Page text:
Content warning: suicide
The first thing I noticed was a glimmer of rhinestone. I gasped as I gently pulled back the clouds of tissue paper. Nestled within was an all-black, Star of David-shaped hat complete with a tiny disco ball positioned in the center and a miniature Torah attached artfully to one side. I had seen this hat, called a “Synagogo” hat by its creator, in photographs before, but in person it was like greeting the ghost of an old, dear friend: at once deeply nostalgic, a little magical and definitely subversive.
Handling the Synagogo hat was one of my duties a couple summers ago, as an intern at the GLBT Historical Society in San Francisco. I was working on the Sadie, Sadie the Rabbi Lady/Gilbert Block Personal Papers. Gilbert Block, also known as Sadie, Sadie the Rabbi Lady, was a gay Jewish drag queen and one of the founders of the Sisters of Perpetual Indulgence, an order of queer nuns who engage in guerrilla theater, activism, and perform rituals from Pagan, Christian and Jewish traditions while satirizing the Church.
Block was born in 1944 to a Jewish family in the United States, but spent formative years of his childhood in Canada before moving to San Francisco. When Block joined the Sisters of Perpetual Indulgence, Sadie, Sadie the Rabbi Lady was born. Block describes Sadie Sadie as being inspired by a number of famous actresses and “everyone’s favorite Jewish grandma from Miami.” Sadie, Sadie the Rabbi Lady also joined organizations such as QueerNation and ACT UP, protested against environmental devastation, performed a cabaret show about safer sex, and of course, attended many glamorous parties.
A large part of my internship involved learning how to do archival “processing,” or organizing a collection for researchers to access and caring for materials to help them last longer. In my case, this included making decisions about how many duplicate pamphlets — specifically about how to have safe sex, created at the beginning of the AIDS crises — should be retained. It was also part of this process during which I created a special box to keep rhinestones on the Synagogo hat safe for posterity.
A friend of mine calls archiving “live-editing history,” and it can be a surprisingly intimate experience. I gasped at glamorous, and slightly scandalous, photoshoots of Sadie Sadie posing in front of a local synagogue in gorgeous, flowing gowns. And I read, and smoothed out, dozens of clippings written by or about Sadie Sadie, including many about an event hir and fellow drag queen Sister Chanel hosted during the Pope’s offical visit to San Francisco in 1987, in which they were arrested for protesting the Catholic Church’s stance on abortion, among other issues. I found news articles in which Jewish grandmother Holocaust survivors were described as comparing fake gold bracelets with Sadie Sadie at protests they attended together. It was also part of this process during which I created a special box to keep rhinestones on the Synagogo hat safe for posterity.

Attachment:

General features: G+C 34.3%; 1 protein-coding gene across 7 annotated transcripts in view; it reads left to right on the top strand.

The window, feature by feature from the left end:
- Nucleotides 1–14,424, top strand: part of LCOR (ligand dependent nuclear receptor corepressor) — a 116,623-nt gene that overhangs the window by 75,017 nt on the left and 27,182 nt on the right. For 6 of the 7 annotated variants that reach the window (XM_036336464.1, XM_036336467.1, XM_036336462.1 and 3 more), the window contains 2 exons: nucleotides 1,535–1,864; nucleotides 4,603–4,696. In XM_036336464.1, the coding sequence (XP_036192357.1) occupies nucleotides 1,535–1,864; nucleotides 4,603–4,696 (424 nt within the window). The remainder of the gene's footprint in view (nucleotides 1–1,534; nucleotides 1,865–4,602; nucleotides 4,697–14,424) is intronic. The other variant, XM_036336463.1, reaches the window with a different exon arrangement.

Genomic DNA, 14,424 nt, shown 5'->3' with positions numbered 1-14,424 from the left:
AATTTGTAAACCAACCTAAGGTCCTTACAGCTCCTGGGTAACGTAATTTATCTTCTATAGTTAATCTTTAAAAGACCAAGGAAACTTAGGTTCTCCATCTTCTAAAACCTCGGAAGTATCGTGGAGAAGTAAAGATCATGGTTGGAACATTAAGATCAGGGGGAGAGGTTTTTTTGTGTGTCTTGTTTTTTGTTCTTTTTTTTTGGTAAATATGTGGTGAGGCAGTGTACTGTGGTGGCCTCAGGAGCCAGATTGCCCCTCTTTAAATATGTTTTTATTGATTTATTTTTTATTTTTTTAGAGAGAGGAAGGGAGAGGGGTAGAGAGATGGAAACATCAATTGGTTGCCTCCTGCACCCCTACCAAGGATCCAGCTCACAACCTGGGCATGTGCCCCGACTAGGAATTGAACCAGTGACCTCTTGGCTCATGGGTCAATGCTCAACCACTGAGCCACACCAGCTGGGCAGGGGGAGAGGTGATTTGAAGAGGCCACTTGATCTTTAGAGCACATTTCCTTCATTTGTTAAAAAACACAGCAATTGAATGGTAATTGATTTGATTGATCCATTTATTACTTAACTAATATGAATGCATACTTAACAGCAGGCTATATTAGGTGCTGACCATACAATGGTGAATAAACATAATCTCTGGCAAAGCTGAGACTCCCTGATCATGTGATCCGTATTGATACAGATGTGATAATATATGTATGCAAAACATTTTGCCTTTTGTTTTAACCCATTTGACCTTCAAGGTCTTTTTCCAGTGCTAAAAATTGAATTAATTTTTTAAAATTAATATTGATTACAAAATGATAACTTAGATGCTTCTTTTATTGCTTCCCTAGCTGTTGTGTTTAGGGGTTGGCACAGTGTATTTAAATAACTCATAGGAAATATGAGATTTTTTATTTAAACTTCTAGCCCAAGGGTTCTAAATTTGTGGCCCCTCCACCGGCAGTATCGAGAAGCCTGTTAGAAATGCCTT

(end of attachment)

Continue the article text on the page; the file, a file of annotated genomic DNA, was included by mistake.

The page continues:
Some of the decisions I made about what to keep in the collection felt personal: What am I supposed to make of the booklets of homophobic rhetoric that Sadie Sadie held onto? Were they accidentally included in the donation, or did Sadie Sadie intend for researchers to read about the homophobia hir survived?
As I was processing the collection, I was also processing the fact that Sadie Sadie the Rabbi Lady was out in the world being an openly queer Jew long before I was born, and that queer Jews were not, in fact, a new concept.
Gilbert Block sadly died by suicide in 2010 at the age of 66, five years before I was able to openly articulate what we might’ve had in common when I was an awkward high schooler. Growing up queer and Jewish in a small town, I had no chance to hear about people like Sadie Sadie, of people who lived as loudly and fully as they could. I like to imagine that Sadie Sadie gifted hir story as a kind of message in the bottle that hir knew I and so many other queer Jews would someday need, and was caring for us by sharing hir story. For me, being at the GLBT Historical Society Archives, where everything was for and by the represented community, gave me a powerful hope. Sadie Sadie’s collection allowed me to see hir vision of a better future, and in turn imagine my own.
Something about knowing Sadie Sadie existed gave me permission to explore myself. That summer, I attended the Dyke March, queer-themed Shabbat events, LGBTQ+ Jewish exhibits, and met other queer Jews. Once I saw — and held in my own hands — evidence of someone like me existing before, I knew the spaces I dreamed about could and did exist.
It was the privilege of a lifetime to be allowed to hold a piece of Sadie Sadie’s sequined outfit, taking in the Jewish stars, magic and glitter, and to know tangibly that there were queer Jews before me. It also instilled in me my responsibility to honor Sadie Sadie’s vision, and to make sure that life is better for all of queer Jews who come after. I’m grateful to the archivists and community members at the Society who taught me important lessons in how to care for our history. And I’m grateful to Sadie, Sadie the Rabbi Lady, who in donating hir collection, has taught others about the importance of unfiltered, honest truthfulness to living a very fully, queer Jewish, life.